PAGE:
Article Text

Download PDFPDF
Booster seat laws and child fatalities: a case–control study


A case–control study examined, primarily, the association between booster seat laws and fatalities among children in frontal collisions and, secondarily, the association between booster seat laws and reported restraint use, and restraint use and child fatalities. Children who died in a crash in the US were cases, and children who survived a fatal crash were controls. Subjects were child passengers (4–8 years old) in the Fatality Analysis Reporting System Database, 1995–2005. In states with a booster seat law, children were less likely to die than in states without a law (OR 0.80; 95% CI 0.66 to 0.98). They were also more likely to be restrained (adjusted OR 1.59; 95% CI 1.21 to 2.09) and were more likely to be correctly restrained (adjusted OR 4.44; 95% CI 3.18 to 6.20). It is concluded that booster seat laws are associated with a decrease in child deaths and an increase in correct restraint use among children involved in a fatal crash in the USA.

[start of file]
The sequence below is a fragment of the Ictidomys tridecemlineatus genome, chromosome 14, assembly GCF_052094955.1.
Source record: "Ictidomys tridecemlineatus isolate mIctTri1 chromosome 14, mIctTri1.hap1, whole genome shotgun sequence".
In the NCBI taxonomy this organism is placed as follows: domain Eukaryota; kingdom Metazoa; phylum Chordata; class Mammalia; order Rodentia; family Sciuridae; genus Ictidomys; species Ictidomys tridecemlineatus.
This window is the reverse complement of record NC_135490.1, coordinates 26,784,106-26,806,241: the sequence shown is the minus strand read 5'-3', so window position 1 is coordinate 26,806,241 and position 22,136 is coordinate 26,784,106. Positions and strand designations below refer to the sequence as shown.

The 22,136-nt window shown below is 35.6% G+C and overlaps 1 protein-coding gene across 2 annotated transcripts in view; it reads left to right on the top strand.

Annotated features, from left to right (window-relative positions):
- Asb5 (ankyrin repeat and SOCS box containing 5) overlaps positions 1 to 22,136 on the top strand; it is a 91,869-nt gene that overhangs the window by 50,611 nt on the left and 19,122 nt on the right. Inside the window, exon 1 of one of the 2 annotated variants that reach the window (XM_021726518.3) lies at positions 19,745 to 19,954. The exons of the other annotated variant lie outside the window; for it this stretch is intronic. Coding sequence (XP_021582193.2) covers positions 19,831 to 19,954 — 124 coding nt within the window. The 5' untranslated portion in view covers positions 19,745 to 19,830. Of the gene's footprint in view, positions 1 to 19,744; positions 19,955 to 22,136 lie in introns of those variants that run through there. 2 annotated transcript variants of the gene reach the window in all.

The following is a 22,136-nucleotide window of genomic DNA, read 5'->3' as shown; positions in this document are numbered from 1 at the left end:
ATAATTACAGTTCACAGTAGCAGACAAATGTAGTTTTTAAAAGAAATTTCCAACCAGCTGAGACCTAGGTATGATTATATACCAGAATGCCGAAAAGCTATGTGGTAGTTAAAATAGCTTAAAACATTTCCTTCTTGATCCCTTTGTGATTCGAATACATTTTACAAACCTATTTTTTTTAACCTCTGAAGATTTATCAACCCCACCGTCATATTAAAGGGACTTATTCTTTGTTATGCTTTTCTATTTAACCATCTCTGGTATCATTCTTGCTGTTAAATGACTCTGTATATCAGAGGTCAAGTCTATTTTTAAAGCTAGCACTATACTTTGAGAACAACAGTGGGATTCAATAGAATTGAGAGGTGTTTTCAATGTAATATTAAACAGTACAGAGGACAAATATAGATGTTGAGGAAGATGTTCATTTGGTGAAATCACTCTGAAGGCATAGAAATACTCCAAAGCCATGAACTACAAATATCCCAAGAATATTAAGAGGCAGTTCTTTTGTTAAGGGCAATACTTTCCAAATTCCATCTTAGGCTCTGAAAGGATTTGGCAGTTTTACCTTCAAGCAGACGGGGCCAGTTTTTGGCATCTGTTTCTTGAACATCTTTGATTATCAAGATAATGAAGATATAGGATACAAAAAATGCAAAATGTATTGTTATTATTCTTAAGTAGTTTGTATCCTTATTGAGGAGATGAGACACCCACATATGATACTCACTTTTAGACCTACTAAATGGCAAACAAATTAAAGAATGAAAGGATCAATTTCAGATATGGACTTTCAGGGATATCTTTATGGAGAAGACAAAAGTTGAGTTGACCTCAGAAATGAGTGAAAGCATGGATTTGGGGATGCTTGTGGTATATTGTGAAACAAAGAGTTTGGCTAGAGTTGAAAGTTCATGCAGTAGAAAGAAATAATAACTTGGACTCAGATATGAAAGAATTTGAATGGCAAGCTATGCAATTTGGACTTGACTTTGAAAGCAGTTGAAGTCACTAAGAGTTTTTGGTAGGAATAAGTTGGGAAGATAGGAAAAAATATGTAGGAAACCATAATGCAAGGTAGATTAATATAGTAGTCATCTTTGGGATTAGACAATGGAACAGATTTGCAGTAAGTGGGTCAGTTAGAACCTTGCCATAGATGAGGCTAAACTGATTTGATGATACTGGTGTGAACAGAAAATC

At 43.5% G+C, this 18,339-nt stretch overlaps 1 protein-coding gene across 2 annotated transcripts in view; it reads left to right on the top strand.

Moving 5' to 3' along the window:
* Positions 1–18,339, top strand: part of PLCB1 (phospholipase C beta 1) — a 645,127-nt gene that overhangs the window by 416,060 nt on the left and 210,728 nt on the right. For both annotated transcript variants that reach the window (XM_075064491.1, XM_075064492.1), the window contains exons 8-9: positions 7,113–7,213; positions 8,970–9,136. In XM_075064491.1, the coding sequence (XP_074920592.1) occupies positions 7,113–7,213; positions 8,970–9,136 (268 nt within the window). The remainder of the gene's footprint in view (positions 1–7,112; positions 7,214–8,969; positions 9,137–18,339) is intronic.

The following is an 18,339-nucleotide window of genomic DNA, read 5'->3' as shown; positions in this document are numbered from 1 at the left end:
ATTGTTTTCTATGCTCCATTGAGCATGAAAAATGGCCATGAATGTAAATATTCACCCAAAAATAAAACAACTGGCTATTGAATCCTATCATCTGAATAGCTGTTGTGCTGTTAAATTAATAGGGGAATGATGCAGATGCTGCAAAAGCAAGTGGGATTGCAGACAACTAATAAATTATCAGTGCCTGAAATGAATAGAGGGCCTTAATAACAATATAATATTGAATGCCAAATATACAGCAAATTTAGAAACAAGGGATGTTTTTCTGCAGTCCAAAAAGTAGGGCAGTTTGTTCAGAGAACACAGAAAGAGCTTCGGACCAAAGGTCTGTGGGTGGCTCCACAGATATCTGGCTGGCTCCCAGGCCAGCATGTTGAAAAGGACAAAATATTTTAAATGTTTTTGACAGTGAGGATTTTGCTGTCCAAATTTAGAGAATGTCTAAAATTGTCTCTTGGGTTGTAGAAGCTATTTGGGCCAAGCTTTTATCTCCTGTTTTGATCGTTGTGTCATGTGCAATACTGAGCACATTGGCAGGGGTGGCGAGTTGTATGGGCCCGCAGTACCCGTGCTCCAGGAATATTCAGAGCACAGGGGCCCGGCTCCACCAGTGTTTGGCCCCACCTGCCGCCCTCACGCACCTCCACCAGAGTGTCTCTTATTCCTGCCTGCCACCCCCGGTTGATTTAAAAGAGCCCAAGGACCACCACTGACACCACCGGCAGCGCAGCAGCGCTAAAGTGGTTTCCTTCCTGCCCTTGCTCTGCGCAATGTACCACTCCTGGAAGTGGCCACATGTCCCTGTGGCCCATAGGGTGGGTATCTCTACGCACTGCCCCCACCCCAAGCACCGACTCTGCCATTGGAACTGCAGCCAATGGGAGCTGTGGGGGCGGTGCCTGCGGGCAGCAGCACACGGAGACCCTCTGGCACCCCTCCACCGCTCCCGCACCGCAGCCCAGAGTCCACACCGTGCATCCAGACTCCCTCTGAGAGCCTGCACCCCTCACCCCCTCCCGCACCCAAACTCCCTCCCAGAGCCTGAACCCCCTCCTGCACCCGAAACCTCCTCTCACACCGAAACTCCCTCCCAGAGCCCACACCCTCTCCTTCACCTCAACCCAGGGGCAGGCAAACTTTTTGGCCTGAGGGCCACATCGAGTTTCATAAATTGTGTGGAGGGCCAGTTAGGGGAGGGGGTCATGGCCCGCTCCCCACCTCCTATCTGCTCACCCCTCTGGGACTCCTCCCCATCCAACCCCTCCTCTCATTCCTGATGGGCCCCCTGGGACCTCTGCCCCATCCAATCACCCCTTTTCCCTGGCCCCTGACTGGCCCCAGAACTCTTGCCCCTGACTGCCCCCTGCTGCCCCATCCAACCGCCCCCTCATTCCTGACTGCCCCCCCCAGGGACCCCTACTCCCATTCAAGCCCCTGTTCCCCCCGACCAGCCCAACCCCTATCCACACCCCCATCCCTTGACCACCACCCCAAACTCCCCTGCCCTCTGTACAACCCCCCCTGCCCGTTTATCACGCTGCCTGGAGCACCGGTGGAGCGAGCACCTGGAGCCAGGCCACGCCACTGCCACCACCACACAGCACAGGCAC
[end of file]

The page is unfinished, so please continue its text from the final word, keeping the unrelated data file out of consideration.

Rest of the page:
Statistics from

Request Permissions

If you wish to reuse any or all of this article please use the link below which will take you to the Copyright Clearance Center’s RightsLink service. You will be able to get a quick price and instant permission to reuse the content in many different ways.